Jordan is a country that is unfortunately a victim of its geography. The country is perfectly safe and it feels like the citizens understand that their tourism is impacted by the issues in the region. Because of this, I don’t think I’ve ever met a more hospitable country. People enjoy tourists, want to cater to tourists, and the government takes an interest in keeping tourists safe and engaged.
Getting here is simple enough and many will be flying into the capital Amman. If there is one MUST before you arrive, it’s getting the Jordan Pass. The cost of the pass is tied to the number of days you plan to visit Petra. My advice would be that if you think there might be a possibility of going on separate days, just pay for the Jordan Pass for the requisite number of days. The pass not only covers your visa into the country but also covers your entrance fee to Petra along with a multitude of other sites.
A quick example is entry to Petra for 1 days is 50 JD. The Jordan Pass for 1 day entry to Petra is 70 JD. And the Jordan Pass covers the 40 JD visa cost. Unless you plan to go to Jordan and not visit any of the sites, it doesn’t make any sense not to get a Jordan Pass.
Getting around can be done with a taxi but if you plan to visit many of the sites, you’ll either want to rent a car or join a tour group. Driving in the countryside of Jordan is simple enough but driving through the city can be an adventure. As long as you have Google maps and don’t mind being led down the odd street, you’ll be fine.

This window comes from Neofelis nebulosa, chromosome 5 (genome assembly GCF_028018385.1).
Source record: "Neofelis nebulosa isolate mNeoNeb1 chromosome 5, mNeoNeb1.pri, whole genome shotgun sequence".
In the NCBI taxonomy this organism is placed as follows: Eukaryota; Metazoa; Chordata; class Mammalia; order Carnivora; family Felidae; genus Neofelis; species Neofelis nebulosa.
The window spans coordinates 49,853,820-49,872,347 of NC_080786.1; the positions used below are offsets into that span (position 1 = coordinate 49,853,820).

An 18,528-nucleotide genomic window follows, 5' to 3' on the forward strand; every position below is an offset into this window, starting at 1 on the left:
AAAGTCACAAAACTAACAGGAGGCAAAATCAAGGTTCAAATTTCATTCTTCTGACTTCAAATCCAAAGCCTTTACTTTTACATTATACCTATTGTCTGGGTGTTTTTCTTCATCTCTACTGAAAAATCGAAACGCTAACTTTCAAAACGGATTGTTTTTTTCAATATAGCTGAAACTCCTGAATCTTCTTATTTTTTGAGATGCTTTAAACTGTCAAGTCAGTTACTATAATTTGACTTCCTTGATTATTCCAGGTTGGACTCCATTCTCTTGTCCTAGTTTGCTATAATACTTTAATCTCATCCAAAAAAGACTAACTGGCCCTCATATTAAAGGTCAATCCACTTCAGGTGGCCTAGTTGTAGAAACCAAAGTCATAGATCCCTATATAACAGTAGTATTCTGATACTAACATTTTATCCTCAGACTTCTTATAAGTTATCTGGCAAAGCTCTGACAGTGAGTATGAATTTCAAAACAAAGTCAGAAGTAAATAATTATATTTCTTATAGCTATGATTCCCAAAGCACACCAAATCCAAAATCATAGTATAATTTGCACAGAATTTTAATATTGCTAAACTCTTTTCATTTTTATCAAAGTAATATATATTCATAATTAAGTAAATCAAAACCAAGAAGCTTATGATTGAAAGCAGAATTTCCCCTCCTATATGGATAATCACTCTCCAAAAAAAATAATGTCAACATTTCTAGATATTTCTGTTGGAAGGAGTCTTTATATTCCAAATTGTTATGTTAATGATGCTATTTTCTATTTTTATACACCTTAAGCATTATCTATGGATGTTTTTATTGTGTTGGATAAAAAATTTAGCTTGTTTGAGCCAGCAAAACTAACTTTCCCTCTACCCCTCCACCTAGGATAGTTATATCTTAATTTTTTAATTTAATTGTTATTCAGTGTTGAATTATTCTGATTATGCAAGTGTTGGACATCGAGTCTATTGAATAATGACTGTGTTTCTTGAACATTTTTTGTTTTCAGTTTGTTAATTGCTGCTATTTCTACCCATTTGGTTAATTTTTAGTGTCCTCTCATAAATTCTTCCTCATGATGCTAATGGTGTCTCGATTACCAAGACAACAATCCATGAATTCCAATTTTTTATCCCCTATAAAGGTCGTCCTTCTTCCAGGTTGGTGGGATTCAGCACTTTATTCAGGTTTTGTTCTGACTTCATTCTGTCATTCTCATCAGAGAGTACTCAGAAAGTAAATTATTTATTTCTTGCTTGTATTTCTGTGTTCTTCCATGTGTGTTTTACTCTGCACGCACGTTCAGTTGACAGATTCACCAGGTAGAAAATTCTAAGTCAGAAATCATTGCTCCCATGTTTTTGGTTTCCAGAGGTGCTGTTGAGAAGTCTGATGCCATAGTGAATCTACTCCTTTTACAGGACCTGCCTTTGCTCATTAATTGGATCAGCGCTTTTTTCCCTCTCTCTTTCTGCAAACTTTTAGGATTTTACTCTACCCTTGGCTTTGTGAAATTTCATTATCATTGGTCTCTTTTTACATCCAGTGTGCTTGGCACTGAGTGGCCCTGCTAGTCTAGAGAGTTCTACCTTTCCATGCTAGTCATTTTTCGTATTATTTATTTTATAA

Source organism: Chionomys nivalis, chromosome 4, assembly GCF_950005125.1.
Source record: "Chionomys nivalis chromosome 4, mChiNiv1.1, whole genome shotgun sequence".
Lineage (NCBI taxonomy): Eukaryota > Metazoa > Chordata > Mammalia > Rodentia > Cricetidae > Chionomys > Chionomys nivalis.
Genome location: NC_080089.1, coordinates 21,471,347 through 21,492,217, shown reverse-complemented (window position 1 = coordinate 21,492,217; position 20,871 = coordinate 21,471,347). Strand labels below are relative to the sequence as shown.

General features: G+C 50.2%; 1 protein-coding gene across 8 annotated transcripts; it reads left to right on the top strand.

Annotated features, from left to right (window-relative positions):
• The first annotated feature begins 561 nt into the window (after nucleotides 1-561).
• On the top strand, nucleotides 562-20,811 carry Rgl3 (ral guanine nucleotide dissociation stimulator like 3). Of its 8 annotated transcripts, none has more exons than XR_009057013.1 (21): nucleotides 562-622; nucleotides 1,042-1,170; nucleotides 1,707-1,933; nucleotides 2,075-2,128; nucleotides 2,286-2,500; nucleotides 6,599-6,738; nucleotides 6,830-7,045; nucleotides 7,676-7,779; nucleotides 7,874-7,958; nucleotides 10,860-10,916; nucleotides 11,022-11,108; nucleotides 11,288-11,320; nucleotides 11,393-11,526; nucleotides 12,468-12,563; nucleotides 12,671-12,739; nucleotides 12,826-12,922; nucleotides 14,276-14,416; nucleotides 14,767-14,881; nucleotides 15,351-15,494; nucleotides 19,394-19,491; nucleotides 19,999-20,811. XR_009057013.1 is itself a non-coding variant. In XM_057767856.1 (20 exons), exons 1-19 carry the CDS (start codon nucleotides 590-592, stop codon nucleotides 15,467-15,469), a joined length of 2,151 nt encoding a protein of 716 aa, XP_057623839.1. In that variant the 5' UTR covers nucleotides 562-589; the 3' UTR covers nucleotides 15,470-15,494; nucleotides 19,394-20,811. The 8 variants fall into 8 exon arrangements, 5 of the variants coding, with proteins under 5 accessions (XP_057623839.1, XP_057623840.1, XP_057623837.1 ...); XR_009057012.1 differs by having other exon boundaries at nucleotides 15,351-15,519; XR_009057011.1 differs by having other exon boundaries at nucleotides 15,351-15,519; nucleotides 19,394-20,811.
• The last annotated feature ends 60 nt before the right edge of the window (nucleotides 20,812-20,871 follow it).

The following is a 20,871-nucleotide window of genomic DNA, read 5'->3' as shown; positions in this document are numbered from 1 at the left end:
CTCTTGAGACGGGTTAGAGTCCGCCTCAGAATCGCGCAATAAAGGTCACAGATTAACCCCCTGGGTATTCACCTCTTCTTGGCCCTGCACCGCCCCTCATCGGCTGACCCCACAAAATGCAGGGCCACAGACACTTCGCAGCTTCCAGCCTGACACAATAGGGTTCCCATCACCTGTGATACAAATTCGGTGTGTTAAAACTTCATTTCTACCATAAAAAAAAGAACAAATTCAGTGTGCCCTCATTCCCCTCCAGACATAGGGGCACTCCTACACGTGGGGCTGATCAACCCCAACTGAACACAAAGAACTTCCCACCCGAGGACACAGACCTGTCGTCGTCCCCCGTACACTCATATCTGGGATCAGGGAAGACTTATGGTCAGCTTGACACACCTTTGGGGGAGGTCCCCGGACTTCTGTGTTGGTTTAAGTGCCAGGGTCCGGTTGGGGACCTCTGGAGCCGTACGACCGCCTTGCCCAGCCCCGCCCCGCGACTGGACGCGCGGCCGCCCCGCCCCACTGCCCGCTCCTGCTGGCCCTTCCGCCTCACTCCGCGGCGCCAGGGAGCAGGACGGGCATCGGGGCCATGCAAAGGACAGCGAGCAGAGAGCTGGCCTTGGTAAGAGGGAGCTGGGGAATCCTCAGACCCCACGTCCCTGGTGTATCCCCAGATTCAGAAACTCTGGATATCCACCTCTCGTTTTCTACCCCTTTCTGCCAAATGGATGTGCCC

One thing to note is that the main highways splits Jordan in two paths. One goes along the Dead Sea and goes south towards Petra and Aqaba. The other goes down the center of the country and is a pretty straight forward highway.
Also, although the country isn’t very large, it takes a fair amount of time to get from one site to another. I realized I was doing a lot of backtracking on the roads to get back to the main highway but that was also the fastest route. In my experience, Google maps was pretty spot on when it came to the time estimate.
My advice would be to figure out what kind of trip you’d like to have. It boils down to either a relaxing trip along the Dead Sea or a more historical/biblical trip at different sites. For a road trip, you may want to create a home base in Amman for a few days to visit the sites in the north at first then work your way down toward Petra, Wadi Rum, and Aqaba. I was more inclined on doing a historical trip so I had to skip the Dead Sea altogether.
Speaking of costs, if you’re going to eat at mainly touristy spots, you’ll pay a premium for that luxury. However, if you’re willing to just go out and find smaller, locals owned eateries, I thought it was relatively priced. A meal with half a chicken, rice, bread, and sides was $3.5JD while a shawarma plate along with sides was $2.25JD.
Regardless of where your interests lie, you should really make a trip to Jordan. I’m not sure where if you’ll find a more welcoming country.